Historians have asserted that some of the earliest forms of metallurgy were first seen in India in the Indus Valley, and it was from here, that these traditions then travelled west. Certainly, it is clear there is a long history of bronze and brass in India. These metals were used with sophisticated techniques to make vessels, coins and later idols. ‘Dancing Girl’ is the oldest and most famous object on display at the National Museum Delhi. This 10.5cm tall, bronze sculpture of a girl dates to the Harappan Civilisation and is believed to be over 4000 years old. The delightful sculpture provides us with tangible proof of the metalwork masterly of Indian artisans from ancient times. By the 10th century the Chola dynasty bronze casters were creating an amazing array of sacred bronze deities, which are still regarded as masterpieces today. Author and historian William Dalrymple writes that; “It is the Nataraja, Shiva as Lord of the Dance, that is the ultimate Chola icon. It is a perfect symbol of the way the bronze-casters managed to imbue their creations with both a raw sensual power and a profound theological message.” Today there are communities of craftsman who continue to practice metalwork, crafting with iron, gold, silver and alloys such as bonze, copper and bell metal to create idols, ornaments, musical instruments and a vast array of utilitarian objects.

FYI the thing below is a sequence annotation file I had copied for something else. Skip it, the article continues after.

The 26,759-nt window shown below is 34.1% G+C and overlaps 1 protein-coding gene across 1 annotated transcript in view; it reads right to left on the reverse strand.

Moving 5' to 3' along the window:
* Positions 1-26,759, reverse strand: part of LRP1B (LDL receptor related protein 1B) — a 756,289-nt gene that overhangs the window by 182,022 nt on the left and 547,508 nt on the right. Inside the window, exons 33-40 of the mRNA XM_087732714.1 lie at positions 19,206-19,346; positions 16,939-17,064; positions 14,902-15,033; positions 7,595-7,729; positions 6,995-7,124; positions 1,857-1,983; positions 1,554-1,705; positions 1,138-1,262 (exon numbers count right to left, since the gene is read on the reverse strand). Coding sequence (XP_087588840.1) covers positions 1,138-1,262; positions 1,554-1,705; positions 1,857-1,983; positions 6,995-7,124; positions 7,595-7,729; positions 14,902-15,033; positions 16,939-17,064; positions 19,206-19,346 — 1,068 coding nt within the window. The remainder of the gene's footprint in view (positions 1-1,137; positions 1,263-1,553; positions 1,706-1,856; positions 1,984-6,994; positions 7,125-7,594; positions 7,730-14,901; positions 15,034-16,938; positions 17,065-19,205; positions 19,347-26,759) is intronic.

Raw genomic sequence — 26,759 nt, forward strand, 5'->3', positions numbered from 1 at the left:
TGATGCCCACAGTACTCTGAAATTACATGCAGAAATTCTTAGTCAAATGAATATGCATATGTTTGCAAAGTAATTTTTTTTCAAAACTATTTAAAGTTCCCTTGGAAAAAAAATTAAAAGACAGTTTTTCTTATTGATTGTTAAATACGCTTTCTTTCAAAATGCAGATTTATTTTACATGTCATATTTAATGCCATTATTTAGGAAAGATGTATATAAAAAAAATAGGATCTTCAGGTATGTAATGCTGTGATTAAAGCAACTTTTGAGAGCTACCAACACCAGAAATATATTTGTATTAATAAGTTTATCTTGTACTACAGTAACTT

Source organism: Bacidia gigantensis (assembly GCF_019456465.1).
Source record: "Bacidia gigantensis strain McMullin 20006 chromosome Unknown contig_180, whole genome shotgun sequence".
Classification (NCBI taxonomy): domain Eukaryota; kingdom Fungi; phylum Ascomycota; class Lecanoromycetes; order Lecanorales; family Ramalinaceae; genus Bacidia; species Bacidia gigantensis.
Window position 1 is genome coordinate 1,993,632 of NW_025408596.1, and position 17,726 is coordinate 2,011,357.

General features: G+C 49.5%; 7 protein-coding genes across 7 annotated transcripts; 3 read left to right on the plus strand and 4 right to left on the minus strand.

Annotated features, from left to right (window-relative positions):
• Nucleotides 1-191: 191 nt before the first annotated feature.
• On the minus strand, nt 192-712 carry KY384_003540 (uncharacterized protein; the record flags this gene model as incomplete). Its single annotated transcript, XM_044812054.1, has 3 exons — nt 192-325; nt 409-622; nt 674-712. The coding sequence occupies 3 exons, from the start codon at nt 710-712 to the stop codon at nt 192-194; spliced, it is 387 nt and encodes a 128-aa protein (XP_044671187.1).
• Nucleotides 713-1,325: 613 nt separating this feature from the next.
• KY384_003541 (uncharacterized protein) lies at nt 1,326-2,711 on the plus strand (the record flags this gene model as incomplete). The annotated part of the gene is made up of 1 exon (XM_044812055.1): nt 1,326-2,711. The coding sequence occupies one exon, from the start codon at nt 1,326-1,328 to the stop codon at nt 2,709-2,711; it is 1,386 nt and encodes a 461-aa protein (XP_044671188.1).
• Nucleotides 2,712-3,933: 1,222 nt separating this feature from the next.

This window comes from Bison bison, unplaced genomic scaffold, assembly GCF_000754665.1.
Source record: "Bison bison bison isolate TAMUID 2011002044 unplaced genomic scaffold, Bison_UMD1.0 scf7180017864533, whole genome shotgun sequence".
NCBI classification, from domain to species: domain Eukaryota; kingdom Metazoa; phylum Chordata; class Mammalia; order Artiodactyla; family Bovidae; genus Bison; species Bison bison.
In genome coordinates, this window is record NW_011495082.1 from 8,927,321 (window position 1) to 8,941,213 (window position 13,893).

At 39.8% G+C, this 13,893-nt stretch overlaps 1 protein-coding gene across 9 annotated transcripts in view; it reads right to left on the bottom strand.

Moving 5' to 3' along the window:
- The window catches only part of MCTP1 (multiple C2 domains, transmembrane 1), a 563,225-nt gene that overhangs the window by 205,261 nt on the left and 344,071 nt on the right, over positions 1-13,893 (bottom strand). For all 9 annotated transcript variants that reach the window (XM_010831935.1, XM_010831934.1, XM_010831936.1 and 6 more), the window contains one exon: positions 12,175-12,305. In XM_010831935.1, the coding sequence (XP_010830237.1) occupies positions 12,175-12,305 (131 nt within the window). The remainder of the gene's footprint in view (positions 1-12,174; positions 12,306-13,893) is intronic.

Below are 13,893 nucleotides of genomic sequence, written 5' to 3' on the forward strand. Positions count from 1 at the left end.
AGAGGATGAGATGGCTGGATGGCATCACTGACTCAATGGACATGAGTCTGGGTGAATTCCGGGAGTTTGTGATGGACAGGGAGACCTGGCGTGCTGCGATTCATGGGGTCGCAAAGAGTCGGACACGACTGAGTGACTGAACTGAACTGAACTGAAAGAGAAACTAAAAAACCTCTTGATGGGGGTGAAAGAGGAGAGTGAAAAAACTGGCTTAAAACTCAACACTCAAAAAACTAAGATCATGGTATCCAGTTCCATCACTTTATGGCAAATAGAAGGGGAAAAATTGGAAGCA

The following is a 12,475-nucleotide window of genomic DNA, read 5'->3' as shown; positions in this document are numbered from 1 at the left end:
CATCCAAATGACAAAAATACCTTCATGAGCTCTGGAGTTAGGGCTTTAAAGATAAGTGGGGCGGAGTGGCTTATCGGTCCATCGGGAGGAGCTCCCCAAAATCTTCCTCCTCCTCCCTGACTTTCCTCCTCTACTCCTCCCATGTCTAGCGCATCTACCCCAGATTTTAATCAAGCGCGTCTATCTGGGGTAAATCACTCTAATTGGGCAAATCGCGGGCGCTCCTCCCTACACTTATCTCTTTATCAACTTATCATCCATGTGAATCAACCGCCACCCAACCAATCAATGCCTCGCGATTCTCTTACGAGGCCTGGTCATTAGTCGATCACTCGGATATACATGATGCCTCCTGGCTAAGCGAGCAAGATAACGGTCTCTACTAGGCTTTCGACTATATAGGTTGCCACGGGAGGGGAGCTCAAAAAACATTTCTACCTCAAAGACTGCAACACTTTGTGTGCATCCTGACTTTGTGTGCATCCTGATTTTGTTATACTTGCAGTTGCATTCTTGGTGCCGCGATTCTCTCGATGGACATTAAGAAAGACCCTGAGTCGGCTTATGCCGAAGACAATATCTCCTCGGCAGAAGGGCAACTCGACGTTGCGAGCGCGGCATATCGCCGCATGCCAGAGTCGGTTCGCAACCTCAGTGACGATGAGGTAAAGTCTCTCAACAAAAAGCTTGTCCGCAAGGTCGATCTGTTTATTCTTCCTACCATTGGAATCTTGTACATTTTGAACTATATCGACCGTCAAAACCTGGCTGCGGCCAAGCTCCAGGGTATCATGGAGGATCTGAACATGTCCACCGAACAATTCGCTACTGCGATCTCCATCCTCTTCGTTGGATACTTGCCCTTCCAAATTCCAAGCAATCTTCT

As with all the traditional crafts of India there are regional specialities, and many are ancestral occupations. For example, a village close to Kumbakonam in Tamil Nadu, in South India, has artisans who still make bronze idols using the lost wax process as it was made in the Chola dynasty. Moradabad is known as India’s brass city and has over a hundred thousand metal workers. The city of Hyderabad is famous for Bidri, an age-old technique producing a metal alloy with a lustrous black surface inlaid with silver or brass steel. Dhokra is a form of lost wax metal casting which was once a speciality of a nomadic tribe of metal casters and today is practiced by a few artisans in some rural areas of Orissa, Andhra Pradesh and Madhya Pradesh. There are some exciting examples of innovation taking place where contemporary designers are combining traditional craft and machine manufacturing to create products with a modern aesthetic.
“Metalwork was preeminent, for it has always been to India what ceramics are to China.” Dr. Mark Zebrowski
“Of all the objects we have seen and admired during our visit to India, the Lota, that simple vessel of everyday use, stands out as perhaps the greatest, the most beautiful. The village women have a process which, with the use of tamarind and ash, each day turns this brass into gold.” Charles and Ray Eames